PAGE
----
Passing bull 16 – the omitted poetry

At the first opportunity, I omitted to add to this Passing Bull item an extract from the poet of the month, Yeats.  I had promised not use his best known lines, but the revival of Sodom and Gomorrah really makes me now do so.

Things fall apart; the centre cannot hold;

Mere anarchy is loosed upon the world,

The blood-dimmed tide is loosed, and everywhere

The ceremony of innocence is drowned;

The best lack all conviction, while the worst

Are full of passionate intensity.

A propos of another form of trading in sex, Playboy is going clothed.  Do you remember the time when some diffident younger or older men said that they bought Playboy for the articles?  Now, I can warrant you that some will say that they watch Nigella to learn how to cook.

6 thoughts on “Passing bull 16 – the omitted poetry

  1. What a delicious possibility you initiate. That the rough beast slouching towards Bethlehem which Yeats forsaw was Hugh Hefner. Auden disowned his own best lines in his poem on Yeats’s death
    Time that with this strange excuse
    Pardoned Kipling and his views,
    And will pardon Paul Claudel,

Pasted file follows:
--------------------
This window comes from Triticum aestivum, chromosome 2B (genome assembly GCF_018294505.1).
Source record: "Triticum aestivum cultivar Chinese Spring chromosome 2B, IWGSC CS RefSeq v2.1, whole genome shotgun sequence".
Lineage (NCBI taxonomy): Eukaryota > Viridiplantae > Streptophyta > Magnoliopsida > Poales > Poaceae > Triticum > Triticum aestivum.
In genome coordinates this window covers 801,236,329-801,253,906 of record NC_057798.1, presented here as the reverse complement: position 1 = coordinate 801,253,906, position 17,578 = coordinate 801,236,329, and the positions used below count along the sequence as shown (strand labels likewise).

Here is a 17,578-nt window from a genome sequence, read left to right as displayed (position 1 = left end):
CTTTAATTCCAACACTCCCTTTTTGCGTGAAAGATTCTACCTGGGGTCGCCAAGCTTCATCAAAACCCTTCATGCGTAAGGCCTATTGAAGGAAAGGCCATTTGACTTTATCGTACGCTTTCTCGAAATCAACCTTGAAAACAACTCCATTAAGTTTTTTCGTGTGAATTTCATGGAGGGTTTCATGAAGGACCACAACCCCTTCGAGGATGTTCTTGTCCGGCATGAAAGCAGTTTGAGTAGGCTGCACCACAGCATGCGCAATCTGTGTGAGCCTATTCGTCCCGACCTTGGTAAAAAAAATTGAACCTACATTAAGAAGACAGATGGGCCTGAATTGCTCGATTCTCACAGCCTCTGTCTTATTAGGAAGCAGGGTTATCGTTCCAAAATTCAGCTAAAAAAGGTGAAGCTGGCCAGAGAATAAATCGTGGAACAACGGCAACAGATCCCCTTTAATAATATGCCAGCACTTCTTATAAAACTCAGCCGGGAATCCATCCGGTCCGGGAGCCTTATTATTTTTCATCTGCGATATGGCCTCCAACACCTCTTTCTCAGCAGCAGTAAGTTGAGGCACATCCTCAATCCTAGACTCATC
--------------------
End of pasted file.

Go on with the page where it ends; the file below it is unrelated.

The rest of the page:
Pardons him for writing well

  2. You may already have dealt with this in your poet of the month posts, forgive me if that is the case. If not, may I draw your attention to the concluding lines of The Gift of Harun al-Rashid which so affected Clive James that he forgot to breathe for minutes after reading them
    …..and I alone –
    Of all Arabia’s lovers Ione-
    Nor dazzled by the embroidery., nor lost
    In the confusion of its night-dark folds,
    Can hear the armed man speak.
    James’s reaction, and his assertion that no single poet could compete with the magic (poetic magic as opposed to Celtic Dawn jiggery pokery)

  3. (unlike you I have not mastered the technology and my reply went off too soon) is to be found in a piece in The Spectator a couple of decades ago, and I suspect reprinted on one of his many collected essay indulgences.

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